• 2006
Peter Marren
 The New Naturalists (2nd Edition)
(Collins New Naturalist Library, Book 82) (Collins, 2005).
  • 2005
David E. Allen
& Gabrielle Hatfield
Medicinal Plants in Folk tradition: An ethnobotany of Britain and Ireland
(Timber Press, 2004).
  • 2004
The American Philosophical Society, Philadelphia, USA Stuffing Birds, Pressing Plants, Shaping Knowledge: Natural History in North America, 1730-1860. Exhibition, together with web site, catalogue, accompanying educational materials, and programme of school events.
  • 2003
Clemency Fisher
The Earl & the Pussycat Exhibition and associated publication
A Passion for Natural History:The Life and Legacy of the 13th Earl of Derby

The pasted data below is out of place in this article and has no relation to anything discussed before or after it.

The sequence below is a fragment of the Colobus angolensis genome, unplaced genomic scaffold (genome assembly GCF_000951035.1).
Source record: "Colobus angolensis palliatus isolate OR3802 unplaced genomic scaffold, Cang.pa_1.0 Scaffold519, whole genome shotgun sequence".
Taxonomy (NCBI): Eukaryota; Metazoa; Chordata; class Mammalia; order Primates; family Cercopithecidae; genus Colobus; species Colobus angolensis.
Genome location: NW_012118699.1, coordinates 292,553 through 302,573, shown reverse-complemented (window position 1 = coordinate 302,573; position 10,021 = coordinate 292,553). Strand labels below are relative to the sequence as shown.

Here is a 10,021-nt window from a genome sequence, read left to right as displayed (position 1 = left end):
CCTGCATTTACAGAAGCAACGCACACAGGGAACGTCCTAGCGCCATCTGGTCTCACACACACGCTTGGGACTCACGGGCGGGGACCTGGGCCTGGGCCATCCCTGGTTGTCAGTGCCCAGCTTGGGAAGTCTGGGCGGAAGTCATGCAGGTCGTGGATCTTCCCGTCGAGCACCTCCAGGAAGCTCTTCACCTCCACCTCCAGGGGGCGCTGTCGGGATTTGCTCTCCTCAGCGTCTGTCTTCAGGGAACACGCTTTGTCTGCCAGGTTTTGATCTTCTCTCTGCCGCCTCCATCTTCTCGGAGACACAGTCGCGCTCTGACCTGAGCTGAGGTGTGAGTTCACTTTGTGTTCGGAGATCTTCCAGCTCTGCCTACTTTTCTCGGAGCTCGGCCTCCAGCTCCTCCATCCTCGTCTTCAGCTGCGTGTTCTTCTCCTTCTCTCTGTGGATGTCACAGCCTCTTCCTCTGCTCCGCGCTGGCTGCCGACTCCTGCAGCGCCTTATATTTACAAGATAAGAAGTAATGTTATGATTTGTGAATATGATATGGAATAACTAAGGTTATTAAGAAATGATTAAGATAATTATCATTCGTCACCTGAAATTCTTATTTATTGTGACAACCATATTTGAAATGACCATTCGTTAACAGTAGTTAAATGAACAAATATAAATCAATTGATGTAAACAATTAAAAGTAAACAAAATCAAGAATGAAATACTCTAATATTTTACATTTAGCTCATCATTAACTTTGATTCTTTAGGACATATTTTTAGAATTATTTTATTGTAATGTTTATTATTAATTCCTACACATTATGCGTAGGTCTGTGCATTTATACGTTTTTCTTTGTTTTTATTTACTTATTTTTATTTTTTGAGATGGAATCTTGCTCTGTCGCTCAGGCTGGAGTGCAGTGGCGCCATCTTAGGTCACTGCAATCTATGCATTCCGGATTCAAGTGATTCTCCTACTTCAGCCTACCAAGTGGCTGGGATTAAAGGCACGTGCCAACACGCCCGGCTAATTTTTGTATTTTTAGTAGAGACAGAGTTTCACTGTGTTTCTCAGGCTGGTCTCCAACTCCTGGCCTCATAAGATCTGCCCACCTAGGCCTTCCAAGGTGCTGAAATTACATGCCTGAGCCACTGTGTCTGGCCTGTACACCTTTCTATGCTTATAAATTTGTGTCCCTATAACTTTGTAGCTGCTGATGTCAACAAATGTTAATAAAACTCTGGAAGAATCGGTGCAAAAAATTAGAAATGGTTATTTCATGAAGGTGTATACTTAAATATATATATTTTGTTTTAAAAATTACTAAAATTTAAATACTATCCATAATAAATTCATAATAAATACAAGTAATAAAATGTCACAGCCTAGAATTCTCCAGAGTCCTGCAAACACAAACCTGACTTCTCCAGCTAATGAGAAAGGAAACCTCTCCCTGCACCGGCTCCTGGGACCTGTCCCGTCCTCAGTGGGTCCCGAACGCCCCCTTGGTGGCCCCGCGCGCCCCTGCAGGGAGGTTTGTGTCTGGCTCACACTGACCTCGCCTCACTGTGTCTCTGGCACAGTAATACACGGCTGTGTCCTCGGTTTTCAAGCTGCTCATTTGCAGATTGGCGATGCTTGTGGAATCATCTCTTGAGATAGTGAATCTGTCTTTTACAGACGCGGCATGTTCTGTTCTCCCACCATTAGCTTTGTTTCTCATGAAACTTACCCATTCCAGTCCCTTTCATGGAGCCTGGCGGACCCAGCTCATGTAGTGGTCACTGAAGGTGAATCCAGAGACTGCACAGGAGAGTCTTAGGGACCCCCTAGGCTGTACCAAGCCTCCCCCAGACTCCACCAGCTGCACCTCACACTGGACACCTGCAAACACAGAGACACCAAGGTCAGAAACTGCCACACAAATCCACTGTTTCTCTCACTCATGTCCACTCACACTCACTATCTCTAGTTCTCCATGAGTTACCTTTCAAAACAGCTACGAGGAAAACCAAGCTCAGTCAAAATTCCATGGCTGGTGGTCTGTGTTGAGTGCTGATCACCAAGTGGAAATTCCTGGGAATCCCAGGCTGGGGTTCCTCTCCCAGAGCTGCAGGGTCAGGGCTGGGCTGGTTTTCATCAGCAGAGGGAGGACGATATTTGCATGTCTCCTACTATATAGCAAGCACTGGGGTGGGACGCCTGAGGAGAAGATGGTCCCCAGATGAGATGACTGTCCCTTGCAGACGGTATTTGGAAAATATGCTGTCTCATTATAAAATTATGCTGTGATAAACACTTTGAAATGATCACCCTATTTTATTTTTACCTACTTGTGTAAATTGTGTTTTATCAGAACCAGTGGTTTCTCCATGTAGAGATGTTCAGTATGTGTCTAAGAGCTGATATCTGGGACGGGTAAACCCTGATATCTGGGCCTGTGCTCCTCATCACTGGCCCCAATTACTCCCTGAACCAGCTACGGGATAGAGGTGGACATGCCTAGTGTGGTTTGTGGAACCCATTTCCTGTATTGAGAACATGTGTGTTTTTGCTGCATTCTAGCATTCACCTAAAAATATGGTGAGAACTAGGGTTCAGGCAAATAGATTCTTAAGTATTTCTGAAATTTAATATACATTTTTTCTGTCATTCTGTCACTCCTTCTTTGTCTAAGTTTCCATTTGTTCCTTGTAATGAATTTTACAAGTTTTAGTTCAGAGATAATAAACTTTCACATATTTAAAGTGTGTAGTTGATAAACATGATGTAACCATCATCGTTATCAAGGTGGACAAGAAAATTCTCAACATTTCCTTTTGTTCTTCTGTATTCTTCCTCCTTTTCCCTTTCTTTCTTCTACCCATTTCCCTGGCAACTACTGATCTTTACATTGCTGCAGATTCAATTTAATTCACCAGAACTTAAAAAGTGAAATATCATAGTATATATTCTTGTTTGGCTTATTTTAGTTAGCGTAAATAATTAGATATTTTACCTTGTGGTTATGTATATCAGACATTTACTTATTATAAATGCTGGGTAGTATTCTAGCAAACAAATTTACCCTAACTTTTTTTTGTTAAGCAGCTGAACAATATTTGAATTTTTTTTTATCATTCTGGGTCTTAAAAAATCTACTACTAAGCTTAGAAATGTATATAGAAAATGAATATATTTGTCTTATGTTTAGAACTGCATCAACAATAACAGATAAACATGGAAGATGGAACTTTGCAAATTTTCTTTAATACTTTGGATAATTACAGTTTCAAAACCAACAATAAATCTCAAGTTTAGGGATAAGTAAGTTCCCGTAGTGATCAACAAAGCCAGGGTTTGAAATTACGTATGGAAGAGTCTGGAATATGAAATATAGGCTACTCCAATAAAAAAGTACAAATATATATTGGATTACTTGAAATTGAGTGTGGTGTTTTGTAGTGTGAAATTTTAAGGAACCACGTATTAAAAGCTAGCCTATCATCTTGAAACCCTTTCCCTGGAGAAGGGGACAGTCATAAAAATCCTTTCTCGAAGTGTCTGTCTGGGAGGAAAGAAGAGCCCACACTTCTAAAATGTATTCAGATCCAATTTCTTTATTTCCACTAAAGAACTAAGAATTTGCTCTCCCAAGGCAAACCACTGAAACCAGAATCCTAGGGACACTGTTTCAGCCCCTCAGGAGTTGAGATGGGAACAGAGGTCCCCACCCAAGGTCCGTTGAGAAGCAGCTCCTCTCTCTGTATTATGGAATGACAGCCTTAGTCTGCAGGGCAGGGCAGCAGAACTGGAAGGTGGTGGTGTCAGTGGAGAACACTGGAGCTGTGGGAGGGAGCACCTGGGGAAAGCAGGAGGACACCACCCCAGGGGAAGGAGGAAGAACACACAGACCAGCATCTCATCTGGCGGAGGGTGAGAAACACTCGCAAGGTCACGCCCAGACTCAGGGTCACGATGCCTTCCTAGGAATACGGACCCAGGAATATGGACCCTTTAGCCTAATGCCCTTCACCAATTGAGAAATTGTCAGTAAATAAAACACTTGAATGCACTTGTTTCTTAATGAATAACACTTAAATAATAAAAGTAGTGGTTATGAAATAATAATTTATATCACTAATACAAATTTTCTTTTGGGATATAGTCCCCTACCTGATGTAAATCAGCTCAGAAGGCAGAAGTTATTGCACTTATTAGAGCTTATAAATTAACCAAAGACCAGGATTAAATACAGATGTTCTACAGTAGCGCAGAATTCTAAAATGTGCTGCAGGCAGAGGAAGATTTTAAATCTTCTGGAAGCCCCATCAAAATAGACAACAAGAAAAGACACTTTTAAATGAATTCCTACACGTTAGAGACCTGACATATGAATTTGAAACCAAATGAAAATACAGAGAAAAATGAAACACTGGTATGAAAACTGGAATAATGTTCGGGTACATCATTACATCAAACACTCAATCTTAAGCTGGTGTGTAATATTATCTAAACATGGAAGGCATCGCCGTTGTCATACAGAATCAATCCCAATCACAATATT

(Liverpool University Press, 2002).
  • 2002
T. G. Valance, David T. Moore & Eric W. Groves Nature’s Investigator. The Diary of Robert Brown in Australia, 1801–1805
(Australian Biological Resources Study (Flora), 2001).
  • 2001
Karl Schulze-Hagen
& Amin Geus
 Joseph Wolf. Exhibition and accompanying publication
Joseph Wolf:(1820-1899): Animal Painter / Tiermaler
(Basilisk Press, 2001).
  • 2000
Tony Rice & Natural History Museum, London
Voyages of Discovery. Exhibition and accompanying book
Voyages of Discovery
(Natural History Museum, London, 2001).